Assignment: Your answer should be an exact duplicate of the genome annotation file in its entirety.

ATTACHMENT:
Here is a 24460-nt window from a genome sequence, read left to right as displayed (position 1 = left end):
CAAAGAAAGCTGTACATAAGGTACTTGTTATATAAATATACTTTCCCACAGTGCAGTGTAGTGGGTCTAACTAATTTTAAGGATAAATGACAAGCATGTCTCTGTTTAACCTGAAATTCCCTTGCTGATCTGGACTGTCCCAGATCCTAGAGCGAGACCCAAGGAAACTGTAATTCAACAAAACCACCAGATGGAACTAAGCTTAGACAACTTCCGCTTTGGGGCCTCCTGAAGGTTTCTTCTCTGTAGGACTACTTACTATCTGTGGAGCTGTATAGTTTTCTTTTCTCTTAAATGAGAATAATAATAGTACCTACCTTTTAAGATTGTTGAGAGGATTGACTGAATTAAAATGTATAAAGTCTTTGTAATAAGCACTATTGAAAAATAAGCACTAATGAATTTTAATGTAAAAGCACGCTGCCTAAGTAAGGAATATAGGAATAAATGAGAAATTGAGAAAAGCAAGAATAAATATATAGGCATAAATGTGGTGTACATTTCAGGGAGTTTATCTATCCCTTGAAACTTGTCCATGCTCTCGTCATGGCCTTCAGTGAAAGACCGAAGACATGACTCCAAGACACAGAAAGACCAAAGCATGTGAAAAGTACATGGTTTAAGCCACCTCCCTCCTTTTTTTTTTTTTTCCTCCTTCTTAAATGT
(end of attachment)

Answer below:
Here is a 24460-nt window from a genome sequence, read left to right as displayed (position 1 = left end):
CAAAGAAAGCTGTACATAAGGTACTTGTTATATAAATATACTTTCCCACAGTGCAGTGTAGTGGGTCTAACTAATTTTAAGGATAAATGACAAGCATGTCTCTGTTTAACCTGAAATTCCCTTGCTGATCTGGACTGTCCCAGATCCTAGAGCGAGACCCAAGGAAACTGTAATTCAACAAAACCACCAGATGGAACTAAGCTTAGACAACTTCCGCTTTGGGGCCTCCTGAAGGTTTCTTCTCTGTAGGACTACTTACTATCTGTGGAGCTGTATAGTTTTCTTTTCTCTTAAATGAGAATAATAATAGTACCTACCTTTTAAGATTGTTGAGAGGATTGACTGAATTAAAATGTATAAAGTCTTTGTAATAAGCACTATTGAAAAATAAGCACTAATGAATTTTAATGTAAAAGCACGCTGCCTAAGTAAGGAATATAGGAATAAATGAGAAATTGAGAAAAGCAAGAATAAATATATAGGCATAAATGTGGTGTACATTTCAGGGAGTTTATCTATCCCTTGAAACTTGTCCATGCTCTCGTCATGGCCTTCAGTGAAAGACCGAAGACATGACTCCAAGACACAGAAAGACCAAAGCATGTGAAAAGTACATGGTTTAAGCCACCTCCCTCCTTTTTTTTTTTTTTCCTCCTTCTTAAATGT